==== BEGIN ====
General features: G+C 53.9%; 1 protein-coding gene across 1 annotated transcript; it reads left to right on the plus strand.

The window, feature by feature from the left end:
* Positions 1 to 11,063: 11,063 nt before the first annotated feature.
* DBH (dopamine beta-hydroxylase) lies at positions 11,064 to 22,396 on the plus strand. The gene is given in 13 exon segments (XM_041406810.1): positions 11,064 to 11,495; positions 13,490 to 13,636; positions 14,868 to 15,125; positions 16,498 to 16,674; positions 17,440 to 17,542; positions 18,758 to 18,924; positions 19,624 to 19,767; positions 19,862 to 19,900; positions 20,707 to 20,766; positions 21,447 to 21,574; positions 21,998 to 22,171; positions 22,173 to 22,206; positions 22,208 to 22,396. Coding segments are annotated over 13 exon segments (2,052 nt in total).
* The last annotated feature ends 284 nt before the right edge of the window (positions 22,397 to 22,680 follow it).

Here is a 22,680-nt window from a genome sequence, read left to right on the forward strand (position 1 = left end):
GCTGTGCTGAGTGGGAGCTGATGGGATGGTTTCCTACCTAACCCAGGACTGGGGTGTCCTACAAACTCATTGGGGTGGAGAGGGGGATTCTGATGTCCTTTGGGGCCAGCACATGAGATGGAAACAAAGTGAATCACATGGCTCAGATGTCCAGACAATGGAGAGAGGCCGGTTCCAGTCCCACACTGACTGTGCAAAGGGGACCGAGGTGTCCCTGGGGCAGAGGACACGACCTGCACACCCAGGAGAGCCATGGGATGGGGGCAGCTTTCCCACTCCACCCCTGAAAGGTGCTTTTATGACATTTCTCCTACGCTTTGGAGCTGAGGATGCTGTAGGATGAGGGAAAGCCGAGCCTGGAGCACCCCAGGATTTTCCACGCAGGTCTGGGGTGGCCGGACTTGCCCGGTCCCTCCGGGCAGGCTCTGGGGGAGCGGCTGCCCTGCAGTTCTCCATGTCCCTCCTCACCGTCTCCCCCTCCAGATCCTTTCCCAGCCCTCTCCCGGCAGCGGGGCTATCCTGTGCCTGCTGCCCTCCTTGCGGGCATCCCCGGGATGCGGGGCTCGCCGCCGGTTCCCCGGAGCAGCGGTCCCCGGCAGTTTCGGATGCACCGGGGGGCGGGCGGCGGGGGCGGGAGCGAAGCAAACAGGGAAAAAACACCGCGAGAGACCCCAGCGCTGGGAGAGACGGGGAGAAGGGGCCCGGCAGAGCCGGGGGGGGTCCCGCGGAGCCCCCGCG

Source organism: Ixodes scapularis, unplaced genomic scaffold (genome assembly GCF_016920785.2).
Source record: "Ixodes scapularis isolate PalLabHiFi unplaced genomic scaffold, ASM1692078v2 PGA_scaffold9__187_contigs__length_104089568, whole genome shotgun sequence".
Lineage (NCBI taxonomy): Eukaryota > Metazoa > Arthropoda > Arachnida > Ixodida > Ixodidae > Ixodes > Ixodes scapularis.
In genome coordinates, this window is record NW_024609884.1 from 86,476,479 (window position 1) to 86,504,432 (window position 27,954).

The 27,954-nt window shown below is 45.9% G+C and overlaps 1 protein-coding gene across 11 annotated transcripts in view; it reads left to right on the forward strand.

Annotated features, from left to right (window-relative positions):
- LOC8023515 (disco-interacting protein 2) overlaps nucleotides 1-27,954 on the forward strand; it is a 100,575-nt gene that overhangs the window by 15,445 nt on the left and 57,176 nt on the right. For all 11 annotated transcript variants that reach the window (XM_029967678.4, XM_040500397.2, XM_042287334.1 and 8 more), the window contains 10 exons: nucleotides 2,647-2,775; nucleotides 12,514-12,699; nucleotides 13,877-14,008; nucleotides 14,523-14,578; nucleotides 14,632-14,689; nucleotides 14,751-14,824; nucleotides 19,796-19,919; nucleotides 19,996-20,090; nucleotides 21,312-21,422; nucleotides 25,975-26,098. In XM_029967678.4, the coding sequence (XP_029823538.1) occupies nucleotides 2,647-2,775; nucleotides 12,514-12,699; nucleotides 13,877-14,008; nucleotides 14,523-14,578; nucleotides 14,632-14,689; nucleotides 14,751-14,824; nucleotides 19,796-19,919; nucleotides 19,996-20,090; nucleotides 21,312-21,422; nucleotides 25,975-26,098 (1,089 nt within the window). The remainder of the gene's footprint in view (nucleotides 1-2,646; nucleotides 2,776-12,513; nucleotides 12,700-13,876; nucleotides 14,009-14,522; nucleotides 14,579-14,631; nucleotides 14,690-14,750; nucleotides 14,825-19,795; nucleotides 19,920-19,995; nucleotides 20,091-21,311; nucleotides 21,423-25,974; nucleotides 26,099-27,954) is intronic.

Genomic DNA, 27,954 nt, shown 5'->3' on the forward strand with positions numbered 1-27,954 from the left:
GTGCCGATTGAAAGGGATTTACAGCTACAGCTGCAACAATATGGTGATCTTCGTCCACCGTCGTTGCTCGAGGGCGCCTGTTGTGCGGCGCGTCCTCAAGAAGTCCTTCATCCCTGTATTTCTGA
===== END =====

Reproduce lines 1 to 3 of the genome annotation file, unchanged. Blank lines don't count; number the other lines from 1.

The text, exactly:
General features: G+C 53.9%; 1 protein-coding gene across 1 annotated transcript; it reads left to right on the plus strand.

The window, feature by feature from the left end:
* Positions 1 to 11,063: 11,063 nt before the first annotated feature.